When I was a kid—in the 1950s—every year in January I started saving money in a “Christmas Club” that I would use the following Christmas to buy some small gift for every family member, including my grandparents and aunts and uncles. During the year, I’d earn money by door-to-door selling of everyday greeting cards, Christmas cards, and baskets of wild raspberries I picked, and would then bank that in my Christmas Club. By Christmas, I had saved up $25—enough to buy a gift of some sort—even a pair of socks—for everyone in the family. On Christmas, I remember to this day that I got much more pleasure from giving those gifts to members of my family than from the gifts I received myself.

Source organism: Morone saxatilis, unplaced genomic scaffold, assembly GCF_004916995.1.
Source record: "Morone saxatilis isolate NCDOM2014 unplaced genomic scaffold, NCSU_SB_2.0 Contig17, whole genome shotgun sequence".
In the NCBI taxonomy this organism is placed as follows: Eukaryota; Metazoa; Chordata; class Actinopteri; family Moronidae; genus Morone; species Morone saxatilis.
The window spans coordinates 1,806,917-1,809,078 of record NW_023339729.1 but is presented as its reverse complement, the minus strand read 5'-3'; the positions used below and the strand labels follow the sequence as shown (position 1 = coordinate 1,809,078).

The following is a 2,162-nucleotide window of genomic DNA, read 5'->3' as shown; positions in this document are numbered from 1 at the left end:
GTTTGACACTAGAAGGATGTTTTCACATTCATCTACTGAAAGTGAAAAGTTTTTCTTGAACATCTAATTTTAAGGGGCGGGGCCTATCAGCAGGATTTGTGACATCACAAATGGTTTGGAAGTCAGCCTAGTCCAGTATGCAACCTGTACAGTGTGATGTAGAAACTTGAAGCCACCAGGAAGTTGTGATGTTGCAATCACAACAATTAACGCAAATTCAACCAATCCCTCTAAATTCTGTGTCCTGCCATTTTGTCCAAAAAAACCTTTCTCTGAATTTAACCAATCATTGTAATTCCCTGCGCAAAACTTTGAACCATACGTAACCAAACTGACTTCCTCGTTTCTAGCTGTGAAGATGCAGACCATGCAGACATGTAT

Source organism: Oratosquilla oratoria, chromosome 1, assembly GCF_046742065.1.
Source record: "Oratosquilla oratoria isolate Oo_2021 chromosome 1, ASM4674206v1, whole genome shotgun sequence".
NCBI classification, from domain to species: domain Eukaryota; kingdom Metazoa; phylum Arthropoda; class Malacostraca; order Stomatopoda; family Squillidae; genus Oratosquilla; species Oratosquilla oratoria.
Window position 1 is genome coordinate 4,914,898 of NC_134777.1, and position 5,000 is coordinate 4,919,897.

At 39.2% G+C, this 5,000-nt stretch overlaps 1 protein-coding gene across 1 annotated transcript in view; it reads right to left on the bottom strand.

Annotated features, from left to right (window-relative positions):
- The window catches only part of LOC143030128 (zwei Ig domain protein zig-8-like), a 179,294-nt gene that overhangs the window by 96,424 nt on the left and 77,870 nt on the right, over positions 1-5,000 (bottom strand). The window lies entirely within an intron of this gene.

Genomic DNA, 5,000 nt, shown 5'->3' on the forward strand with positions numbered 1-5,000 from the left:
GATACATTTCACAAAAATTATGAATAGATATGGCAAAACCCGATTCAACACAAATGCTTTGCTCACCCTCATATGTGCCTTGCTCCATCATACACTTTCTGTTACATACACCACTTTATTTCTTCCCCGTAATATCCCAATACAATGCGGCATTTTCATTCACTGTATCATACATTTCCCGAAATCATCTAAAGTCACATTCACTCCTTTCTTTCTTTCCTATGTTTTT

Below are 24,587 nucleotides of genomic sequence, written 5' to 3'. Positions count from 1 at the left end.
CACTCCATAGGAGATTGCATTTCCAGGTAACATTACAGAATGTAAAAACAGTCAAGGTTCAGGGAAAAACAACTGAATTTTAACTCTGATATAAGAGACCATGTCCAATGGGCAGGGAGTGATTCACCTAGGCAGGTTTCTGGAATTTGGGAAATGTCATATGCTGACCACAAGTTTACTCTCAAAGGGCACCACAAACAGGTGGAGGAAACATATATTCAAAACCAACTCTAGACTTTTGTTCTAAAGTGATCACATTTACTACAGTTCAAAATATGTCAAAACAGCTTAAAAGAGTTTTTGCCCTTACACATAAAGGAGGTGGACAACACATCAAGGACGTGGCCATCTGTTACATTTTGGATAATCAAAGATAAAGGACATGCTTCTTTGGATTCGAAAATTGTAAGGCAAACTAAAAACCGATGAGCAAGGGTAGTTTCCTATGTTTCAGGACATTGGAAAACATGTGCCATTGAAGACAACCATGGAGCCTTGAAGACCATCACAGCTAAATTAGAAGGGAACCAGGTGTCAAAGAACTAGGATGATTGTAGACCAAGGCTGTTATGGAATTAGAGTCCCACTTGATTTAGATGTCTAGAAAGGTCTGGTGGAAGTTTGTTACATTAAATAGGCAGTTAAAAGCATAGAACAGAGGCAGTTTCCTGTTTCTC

Most of us live with an abundance of material things and comforts unprecedented in human history. Our culture seduces us into thinking that all this will make us happy. In his book, Lost in Transition: The Dark Side of Emerging Adulthood, the distinguished University of Notre Dame sociologist Christian Smith reported that, in his national study, more than half of young adults, asked about their vision of “the good life,” said they “would be happier if they could buy more things.” As parents, we can—and must—create a family culture that instills a better understanding than that of what God wants us to do with our lives. There’s no better time than Christmas to bring that into focus, starting with gratitude for the gift God gave us that day—and how we can try to give back.